Viewing 12 posts - 1 through 12 (of 12 total)
  • Text scam
  • woody2000
    Full Member

    My normally sensible OH has partly fallen for a text scam (nhs “passport”). She got as far as entering her personal info (name, dob, address etc) but then was asked for bank details and she smelt a rat.  So, assuming they have collected her personal info, what to expect next? I’ve suggested she changes her passwords, anything else to be doing?

    scuttler
    Full Member

    Were ‘security questions’ / answers supplied? Deffo change passwords where possible and enable MFA (assume you know what that is) where possible

    CountZero
    Full Member

    what to expect next?

    Probably a spam shitstorm!

    Cougar
    Full Member

    Define “etc”. Without knowing exactly what she’s given away it’s impossible to answer.

    corroded
    Free Member

    My sister has just fallen for this too this evening. Entered name, address and NI number but nothing more. What’s the worst that can happen with that info (plus presumably mobile number and email address)?

    Cougar
    Full Member

    but nothing more.

    (plus presumably mobile number and email address)?

    Which is it? See my post directly above yours.

    tjagain
    Full Member

    It nearly got me.  I too got as far as entering my name and address ( I think) but nothing more fortunately Nothing has come of it.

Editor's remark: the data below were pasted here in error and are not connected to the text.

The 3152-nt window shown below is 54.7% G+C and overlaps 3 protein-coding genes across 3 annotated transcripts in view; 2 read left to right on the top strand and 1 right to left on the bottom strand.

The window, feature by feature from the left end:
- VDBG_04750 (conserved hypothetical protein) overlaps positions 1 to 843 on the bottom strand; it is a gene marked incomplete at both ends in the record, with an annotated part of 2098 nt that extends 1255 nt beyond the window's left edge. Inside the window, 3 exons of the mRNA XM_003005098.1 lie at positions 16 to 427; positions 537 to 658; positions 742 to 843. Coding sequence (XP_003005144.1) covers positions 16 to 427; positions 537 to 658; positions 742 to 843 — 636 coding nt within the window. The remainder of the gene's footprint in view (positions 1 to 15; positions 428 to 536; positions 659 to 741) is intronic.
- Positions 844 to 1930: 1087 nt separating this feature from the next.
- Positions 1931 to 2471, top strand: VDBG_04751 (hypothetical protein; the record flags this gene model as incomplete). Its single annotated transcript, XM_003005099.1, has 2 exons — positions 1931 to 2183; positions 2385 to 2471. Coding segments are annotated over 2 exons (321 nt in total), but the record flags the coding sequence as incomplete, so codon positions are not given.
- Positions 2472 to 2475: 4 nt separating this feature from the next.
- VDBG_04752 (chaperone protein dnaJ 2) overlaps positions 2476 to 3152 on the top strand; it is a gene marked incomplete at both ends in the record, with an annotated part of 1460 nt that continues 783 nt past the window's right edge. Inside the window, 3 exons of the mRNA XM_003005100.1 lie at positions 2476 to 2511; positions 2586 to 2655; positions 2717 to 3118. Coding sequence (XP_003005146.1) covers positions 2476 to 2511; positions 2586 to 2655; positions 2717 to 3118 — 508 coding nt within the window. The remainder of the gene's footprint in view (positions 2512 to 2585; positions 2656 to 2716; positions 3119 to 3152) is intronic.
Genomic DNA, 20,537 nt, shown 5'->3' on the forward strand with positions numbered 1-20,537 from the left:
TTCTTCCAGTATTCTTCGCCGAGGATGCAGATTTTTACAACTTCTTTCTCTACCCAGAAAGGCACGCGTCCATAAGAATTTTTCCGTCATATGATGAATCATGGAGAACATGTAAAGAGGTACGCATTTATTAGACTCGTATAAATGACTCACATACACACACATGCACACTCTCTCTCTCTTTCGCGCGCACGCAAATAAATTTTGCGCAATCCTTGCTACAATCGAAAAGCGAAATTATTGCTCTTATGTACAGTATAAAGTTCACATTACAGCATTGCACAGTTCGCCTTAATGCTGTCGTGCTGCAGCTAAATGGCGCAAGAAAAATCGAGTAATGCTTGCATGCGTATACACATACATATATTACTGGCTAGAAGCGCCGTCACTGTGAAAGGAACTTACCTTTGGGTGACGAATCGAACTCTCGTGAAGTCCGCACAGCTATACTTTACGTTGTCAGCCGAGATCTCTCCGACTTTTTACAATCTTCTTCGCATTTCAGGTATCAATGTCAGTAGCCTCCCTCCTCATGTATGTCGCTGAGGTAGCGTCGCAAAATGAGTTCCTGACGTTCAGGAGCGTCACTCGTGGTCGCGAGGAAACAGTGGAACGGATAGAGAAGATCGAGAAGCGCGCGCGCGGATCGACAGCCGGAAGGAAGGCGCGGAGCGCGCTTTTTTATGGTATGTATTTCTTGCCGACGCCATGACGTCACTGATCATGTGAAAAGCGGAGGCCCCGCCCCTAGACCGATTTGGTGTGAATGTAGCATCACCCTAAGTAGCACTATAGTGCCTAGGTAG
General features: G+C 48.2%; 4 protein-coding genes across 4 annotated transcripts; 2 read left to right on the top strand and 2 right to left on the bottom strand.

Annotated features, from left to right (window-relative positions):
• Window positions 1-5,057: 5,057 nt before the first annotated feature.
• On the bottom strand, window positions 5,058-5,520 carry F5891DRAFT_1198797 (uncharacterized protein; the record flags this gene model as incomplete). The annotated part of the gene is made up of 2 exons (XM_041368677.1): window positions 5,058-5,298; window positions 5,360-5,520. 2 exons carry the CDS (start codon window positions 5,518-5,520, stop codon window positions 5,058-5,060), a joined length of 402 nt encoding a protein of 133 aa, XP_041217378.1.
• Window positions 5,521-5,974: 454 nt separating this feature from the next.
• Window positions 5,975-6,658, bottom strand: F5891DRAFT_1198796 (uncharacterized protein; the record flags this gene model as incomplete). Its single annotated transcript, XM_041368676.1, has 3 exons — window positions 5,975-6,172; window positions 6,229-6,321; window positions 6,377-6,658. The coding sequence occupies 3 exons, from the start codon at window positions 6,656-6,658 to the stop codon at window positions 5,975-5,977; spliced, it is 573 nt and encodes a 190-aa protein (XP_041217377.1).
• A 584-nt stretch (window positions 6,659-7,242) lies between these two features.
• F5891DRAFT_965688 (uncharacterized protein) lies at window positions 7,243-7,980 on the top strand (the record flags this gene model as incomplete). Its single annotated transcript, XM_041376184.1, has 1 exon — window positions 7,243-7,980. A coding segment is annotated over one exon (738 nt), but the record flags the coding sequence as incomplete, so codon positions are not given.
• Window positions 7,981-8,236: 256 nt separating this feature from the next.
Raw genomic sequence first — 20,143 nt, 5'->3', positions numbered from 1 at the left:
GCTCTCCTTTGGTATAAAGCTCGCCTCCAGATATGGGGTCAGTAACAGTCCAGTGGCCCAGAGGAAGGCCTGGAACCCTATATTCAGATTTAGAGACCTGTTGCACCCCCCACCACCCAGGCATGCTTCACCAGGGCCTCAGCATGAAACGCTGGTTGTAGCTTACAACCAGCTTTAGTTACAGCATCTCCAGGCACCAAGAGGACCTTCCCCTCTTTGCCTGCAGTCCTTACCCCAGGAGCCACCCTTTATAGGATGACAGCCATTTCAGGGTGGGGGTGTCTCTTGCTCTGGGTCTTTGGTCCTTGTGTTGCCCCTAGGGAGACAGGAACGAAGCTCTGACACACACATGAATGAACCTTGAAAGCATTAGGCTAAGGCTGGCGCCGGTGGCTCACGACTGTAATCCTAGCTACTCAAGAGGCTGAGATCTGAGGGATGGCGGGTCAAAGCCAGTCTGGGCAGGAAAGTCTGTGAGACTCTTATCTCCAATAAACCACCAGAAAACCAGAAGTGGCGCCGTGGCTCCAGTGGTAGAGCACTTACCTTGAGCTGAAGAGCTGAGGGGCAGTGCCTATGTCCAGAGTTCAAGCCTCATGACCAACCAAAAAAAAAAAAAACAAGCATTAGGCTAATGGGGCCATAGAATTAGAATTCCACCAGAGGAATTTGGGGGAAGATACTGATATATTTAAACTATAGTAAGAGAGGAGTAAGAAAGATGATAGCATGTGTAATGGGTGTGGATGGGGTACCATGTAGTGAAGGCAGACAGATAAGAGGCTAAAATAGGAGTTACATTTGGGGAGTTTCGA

corroded
    Free Member

    @Cougar, NI number and email address and mobile number.

    woody2000
    Full Member

    She entered her name, dob, email address, address and phone number. I am also expecting a shit storm of spam, hopefully that’s it though. Daft thing is, she’s an NHS physio so I would have expected her to recognise that it wasn’t genuine.

    Cougar
    Full Member

    NI is a tricky one. I’ll have to think about that.

    Out of the gate, they have enough information for a convincing follow-up phishing email. We’re told, for instance, that Paypal will always address you by name and any saying “dear customer” are fake. They can now spoof an email starting with her real name to try and legitimise it. I would suggest being hyper-aware that she cannot trust the usually-recommended tells. (I’d suggest you never can, but here we are.)

    One risk here may be identity fraud – someone pretending to be her to, say, apply for a credit card. Signing up to Credit Karma to watch for weirdness might be prudent. I’m not immediately seeing as there’s much else she can do proactively?

    Cougar
    Full Member

    Daft thing is, she’s an NHS physio so I would have expected her to recognise that it wasn’t genuine.

    In all honesty I wouldn’t blame her for that regardless of who she is. It’s easily done.

    dyna-ti
    Full Member

    Solution is never sign into anything via your email.

    Got to the actual website and log in there. Thankfully in ebay at least, you can access a direct link to payal from your ebay account.

Viewing 12 posts - 1 through 12 (of 12 total)

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